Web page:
Although I did not ask this question directly, several consultants talked specifically about ways they had grown as writers themselves, sometimes in relation to their experiences as Engineering majors. “I’ve learned a lot about my writing by helping people with their writing,” Kate said, offering learning different ways of making transitions as a concrete example. According to Megan, Chemical Engineering students do “very little individual writing,” making it hard to “develop your own style.” She called attention to the flattening that goes on in group report writing, where the product is expected to have a single voice, summing up the costs of this process vividly: “you just kind of demolish everything that sounds like somebody else’s voice.” The WMC provides a welcome antidote for her: as Megan put it, “it’s cool to see how people think by themselves when they get to use all their own words.”
Szuyin described a number of developments in her own identity as a writer: “When I applied for this job, I didn’t expect it to necessarily influence the work I did in the classroom,” she acknowledged, but added that she has begun thinking more about audience “even in those very standardized lab reports,” asking herself, “‘how can I be more concise in explaining this result?’ or ‘am I actually talking to my technical audience of my professor, or am I trying to maybe communicate to a non-technical audience?’”
Szuyin also pointed out that she herself has become more open to feedback, more willing to share drafts, and “more receptive to the writing process involving multiple people.” In addition to this new understanding of writing as a dialogic process, she also described how she was learning to question what constitutes acceptable writing in an academic context. She was able to trace her own evolution from growing up with Malaysian parents who “wanted to try and have the perfect English and sound American” and a concomitant privileging of Standard American English in her own mind, to a willingness to “push that boundary” and understand that there are “other acceptable ways to express yourself.”
To state the patently obvious, our consultants with engineering majors are an amazing asset to our center, bringing perspectives, approaches, and expertise that would be hard to come by otherwise. Looking back on what emerged in our conversations, I find it striking that Chloe, Kate, Megan, and Szuyin were all already able to recognize the value of their current consulting experiences to their future careers, in ways that parallel Brad Hughes, Paula Gillespie, and Harvey Kail’s conclusions in “What They Take with Them: Findings from the Peer Writing Tutor Alumni Research Project.” Not surprisingly, internship experiences had brought the actual demands of their future professions into sharp relief, highlighting the utility of an enhanced awareness of audience as well as the ability to facilitate effective communication, including the interpersonal aspects of communication—one of the key abilities that working in one-on-one situations with diverse students can enhance.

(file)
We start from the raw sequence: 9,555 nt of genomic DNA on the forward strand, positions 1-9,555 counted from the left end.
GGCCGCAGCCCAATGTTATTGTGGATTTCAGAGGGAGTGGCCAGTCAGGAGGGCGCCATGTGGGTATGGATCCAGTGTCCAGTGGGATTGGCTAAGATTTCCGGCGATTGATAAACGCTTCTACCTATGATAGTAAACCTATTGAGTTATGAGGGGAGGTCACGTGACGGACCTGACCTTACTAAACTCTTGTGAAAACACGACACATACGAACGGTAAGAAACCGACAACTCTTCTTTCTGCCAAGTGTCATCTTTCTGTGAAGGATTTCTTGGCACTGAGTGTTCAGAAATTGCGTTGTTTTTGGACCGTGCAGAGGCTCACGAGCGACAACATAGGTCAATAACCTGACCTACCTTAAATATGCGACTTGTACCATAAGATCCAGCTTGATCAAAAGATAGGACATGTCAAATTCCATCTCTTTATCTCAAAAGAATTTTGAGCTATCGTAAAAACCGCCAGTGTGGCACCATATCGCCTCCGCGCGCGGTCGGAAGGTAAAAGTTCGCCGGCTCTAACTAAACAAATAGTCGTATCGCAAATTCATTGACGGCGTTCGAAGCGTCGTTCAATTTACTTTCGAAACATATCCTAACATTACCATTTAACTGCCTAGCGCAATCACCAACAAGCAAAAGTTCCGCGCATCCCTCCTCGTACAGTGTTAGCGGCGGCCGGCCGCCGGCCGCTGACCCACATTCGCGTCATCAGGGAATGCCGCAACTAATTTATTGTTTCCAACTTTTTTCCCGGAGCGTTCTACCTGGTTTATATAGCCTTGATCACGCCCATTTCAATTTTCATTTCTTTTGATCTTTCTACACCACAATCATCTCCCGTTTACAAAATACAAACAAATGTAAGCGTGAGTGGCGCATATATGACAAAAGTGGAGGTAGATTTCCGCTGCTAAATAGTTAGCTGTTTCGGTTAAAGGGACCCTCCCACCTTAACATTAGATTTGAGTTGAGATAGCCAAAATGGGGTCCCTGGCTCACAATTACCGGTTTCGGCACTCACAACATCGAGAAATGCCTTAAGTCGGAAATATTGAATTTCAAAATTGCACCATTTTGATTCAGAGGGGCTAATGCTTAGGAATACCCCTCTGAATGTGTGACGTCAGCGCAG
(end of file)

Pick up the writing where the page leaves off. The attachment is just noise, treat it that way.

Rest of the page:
Also unsurprisingly, consultants like the ones I interviewed are excellent ambassadors for the value of communication across the curriculum. The university would do well to harness the talents of consultants, particularly those from STEM disciplines, who can talk this compellingly about the payoffs of honing one’s ability to communicate.
I would be lying if I said it wasn’t gratifying to see the benefits of our enhanced ongoing education regimen, as several cited the relevance and usefulness of training topics, which have included more than one session on the relationship between writing and identity, particularly which voices often get silenced, and discussions of how to adapt to different learning styles in one-on-one situations. It was exciting to hear them talk about their growing self-awareness as writers themselves.
Without wanting to rehash hoary generalist vs. specialist debates, these consultants’ responses indicate both how perceived expertise remains a concern and how it is, in fact, possible to move fluidly in what is arguably a highly gray area. Given that we are institutionally located outside of any particular academic department, and given my own goal to make the WMC a truly interdisciplinary space, I have tried to situate us in the productive middle ground (the ecotone, if you will—once an ecocritic, always an ecocritic). We recruit from all disciplines, and we make consultants’ majors and areas of interest available online should students want to select a consultant on that basis, but our ongoing education sessions are geared toward preparing all consultants to be able to deal with multiple genres from varying disciplines.
My own takeaway, then, is that it is key not only to continue familiarizing consultants with discipline-specific genres and expectations so they can have a least a minimal comfort level when operating outside their areas of expertise, but also to stress the advantages of being willing to stretch oneself intellectually as part of this process. Working with a student on a subject you know nothing about can be enlightening, and for me, working cross-disciplinarily was one of the highlights of my experience in Madison’s Writing Center: as one example, I always tell my consultants at training about how much I genuinely enjoyed and learned from working with a microbiologist on “Calpain-Mediated Proteolysis of Cortactin” on an ongoing basis. It is evident, however, that consultants view the diversity of their majors as an asset both for themselves and for students who visit, and I will encourage them to continue what they are already doing—taking advantage of each other’s more specialized knowledge and collaborating freely. Put more directly, it would be crazy not to take advantage of the wide spectrum of knowledge represented by our staff, both academically and otherwise.
And now, I want to know about your centers: particularly within centers with undergraduate tutoring/consulting staffs, do you recruit from a variety of disciplines? What is the relationship between engineers and the center, from your point of view?